Apple in July began holding Vision Pro-focused developer labs in numerous cities, including Cupertino, London, Munich, Shanghai, Singapore, and Tokyo, but so far, developers don’t appear to be very excited about actually attending.
According to Bloomberg‘s Mark Gurman, the developer labs have been “under-filled with small amounts of developers.” Apparently, one of the factors behind the less-than-exciting attendance numbers is that Apple is not offering U.S. developer labs outside of Cupertino, meaning any developer that wants to give the Vision Pro a try must travel to Apple’s headquarters in California.
Apple says the developer labs offer self-directed coding and design labs, where developers can test and optimize your apps on visionOS. Developers can bring their Mac, code, and everything they need to modify, build, run, and test their apps on Apple Vision Pro. Apple experts are available to help developers with setup and troubleshooting.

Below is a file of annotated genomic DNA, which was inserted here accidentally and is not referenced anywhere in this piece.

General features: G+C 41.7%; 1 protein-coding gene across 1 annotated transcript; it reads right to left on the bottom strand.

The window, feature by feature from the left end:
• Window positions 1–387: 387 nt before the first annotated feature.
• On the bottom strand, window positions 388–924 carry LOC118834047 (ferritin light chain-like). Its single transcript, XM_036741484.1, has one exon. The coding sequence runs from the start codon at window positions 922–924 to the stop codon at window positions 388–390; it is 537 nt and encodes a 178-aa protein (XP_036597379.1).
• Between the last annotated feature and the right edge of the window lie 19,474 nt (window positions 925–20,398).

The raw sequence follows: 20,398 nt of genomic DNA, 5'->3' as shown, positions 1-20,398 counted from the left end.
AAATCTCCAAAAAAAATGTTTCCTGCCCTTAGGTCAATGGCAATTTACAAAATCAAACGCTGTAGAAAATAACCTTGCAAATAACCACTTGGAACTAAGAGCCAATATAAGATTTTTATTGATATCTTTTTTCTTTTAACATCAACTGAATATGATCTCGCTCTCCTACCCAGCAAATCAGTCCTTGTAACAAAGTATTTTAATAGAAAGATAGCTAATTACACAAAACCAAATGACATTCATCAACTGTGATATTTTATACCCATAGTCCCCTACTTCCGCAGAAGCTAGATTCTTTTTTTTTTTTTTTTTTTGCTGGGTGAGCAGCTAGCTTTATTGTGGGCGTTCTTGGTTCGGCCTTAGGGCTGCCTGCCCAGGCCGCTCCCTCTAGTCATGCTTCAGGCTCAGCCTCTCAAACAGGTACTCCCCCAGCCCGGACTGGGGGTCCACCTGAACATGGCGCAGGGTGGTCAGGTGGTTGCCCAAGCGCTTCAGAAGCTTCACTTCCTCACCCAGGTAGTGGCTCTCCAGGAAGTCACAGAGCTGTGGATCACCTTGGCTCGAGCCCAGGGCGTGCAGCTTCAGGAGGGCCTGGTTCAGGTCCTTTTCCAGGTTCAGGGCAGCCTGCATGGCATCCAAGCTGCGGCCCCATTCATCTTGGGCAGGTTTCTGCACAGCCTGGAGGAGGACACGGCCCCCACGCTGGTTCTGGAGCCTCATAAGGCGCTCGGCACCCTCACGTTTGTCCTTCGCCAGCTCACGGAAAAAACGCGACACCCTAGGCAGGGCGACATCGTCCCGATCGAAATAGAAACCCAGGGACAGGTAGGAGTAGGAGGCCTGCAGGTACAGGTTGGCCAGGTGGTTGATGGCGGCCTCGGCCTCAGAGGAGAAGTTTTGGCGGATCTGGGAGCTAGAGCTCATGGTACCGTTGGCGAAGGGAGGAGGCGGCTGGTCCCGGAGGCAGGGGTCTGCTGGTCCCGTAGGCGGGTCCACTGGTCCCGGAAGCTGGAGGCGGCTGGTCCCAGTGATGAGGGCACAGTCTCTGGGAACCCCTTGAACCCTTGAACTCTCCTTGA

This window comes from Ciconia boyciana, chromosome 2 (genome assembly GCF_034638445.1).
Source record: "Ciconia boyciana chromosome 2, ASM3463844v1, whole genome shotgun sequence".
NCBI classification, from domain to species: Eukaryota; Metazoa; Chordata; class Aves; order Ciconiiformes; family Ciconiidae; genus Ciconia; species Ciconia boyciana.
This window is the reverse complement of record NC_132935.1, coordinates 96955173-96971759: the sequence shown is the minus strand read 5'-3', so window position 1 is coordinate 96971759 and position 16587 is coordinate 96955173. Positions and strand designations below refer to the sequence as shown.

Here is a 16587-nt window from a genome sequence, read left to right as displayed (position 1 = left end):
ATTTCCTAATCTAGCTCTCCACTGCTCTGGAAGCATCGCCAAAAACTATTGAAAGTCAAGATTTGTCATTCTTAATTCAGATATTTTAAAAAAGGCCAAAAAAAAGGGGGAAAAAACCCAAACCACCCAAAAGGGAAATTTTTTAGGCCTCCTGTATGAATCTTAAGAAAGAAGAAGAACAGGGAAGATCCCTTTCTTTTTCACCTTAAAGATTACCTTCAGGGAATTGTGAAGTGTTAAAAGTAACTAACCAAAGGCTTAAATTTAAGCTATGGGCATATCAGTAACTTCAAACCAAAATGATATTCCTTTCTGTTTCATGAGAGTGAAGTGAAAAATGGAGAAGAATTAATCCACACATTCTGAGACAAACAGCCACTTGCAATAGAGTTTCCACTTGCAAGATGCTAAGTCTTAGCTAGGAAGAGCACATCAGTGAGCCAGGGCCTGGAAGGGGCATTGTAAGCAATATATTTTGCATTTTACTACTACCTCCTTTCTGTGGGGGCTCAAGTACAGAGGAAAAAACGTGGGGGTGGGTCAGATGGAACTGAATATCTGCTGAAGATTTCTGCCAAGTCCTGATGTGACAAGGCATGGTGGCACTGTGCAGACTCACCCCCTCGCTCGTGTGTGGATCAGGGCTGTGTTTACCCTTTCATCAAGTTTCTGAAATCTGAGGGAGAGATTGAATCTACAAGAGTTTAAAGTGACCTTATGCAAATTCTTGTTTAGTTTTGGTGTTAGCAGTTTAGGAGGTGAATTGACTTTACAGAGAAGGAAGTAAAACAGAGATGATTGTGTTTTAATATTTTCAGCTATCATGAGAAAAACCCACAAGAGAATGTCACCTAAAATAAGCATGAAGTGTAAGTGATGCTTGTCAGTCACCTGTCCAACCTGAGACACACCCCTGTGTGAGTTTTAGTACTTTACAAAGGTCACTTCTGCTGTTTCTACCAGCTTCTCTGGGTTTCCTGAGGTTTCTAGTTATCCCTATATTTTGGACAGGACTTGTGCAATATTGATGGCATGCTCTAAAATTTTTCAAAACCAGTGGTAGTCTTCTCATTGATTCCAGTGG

Although all developers can apply to attend a developer lab, Apple does not pay for the developers’ travel costs, and developers located on the east coast of the United States have to pay for a cross-country trip to attend the lab. It is a bit odd that Apple is holding the labs in only one location in the U.S., considering that the Vision Pro will be launching in the United States, ahead of becoming available in other countries.
Another reason for the less-than-expected attendance numbers could be that since the visionOS simulator has only been available for a short time, so many developers may still have apps in development and might not be ready to attend a lab.
Developers will have a bit more than six months to test and develop apps for the Vision Pro, which is not expected to hit shelves until early 2024.